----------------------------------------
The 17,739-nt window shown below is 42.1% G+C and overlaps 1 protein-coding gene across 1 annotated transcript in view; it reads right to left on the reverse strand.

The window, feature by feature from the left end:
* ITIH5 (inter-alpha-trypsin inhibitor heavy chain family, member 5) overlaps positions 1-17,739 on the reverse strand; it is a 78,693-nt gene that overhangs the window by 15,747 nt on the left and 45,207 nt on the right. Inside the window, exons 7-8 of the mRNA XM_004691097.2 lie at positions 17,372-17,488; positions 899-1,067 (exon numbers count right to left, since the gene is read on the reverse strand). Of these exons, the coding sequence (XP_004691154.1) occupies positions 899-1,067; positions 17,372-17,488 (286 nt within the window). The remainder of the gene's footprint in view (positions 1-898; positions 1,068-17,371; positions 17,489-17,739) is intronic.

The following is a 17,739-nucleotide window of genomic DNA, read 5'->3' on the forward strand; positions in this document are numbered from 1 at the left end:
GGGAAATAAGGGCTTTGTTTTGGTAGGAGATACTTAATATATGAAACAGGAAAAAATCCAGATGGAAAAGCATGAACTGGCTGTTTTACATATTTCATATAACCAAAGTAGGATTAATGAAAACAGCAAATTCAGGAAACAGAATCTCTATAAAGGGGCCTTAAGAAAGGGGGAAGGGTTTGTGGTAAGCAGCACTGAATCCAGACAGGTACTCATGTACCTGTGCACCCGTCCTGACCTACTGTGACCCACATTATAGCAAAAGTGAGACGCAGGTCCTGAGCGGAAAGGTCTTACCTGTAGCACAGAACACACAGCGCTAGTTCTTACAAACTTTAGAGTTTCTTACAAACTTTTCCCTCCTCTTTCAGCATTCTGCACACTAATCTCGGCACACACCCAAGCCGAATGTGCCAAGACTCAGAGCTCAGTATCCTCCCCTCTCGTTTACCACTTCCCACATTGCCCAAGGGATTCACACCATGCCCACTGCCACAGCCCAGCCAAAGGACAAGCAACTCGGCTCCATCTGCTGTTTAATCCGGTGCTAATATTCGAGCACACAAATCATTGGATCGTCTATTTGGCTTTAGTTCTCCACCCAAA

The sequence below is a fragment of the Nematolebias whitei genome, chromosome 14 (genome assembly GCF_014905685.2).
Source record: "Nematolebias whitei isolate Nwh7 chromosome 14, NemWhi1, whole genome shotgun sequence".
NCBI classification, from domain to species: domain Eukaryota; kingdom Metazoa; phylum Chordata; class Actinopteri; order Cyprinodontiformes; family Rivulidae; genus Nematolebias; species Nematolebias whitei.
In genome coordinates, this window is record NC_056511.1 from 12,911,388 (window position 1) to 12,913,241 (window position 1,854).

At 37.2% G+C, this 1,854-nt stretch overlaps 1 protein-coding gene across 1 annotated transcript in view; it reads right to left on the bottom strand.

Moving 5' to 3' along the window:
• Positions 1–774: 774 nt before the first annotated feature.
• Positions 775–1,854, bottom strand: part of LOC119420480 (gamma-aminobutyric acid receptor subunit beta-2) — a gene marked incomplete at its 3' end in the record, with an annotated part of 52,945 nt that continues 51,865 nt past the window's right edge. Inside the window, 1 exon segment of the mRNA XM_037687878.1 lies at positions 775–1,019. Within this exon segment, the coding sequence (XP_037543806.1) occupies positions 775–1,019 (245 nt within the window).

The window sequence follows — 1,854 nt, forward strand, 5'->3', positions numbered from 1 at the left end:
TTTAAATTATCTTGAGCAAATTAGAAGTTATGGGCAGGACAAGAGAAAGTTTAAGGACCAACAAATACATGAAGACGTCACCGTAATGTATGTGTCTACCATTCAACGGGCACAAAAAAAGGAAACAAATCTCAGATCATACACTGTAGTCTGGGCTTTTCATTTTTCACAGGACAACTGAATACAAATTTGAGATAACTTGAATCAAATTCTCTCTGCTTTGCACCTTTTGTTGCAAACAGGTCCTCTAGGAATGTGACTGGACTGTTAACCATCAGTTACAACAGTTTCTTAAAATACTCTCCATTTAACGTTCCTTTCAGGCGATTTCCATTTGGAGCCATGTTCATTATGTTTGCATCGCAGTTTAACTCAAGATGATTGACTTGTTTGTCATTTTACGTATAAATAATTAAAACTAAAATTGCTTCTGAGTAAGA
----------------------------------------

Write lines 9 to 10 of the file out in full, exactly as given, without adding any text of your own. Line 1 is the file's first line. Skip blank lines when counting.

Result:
In genome coordinates, this window is record NC_056511.1 from 12,911,388 (window position 1) to 12,913,241 (window position 1,854).

At 37.2% G+C, this 1,854-nt stretch overlaps 1 protein-coding gene across 1 annotated transcript in view; it reads right to left on the bottom strand.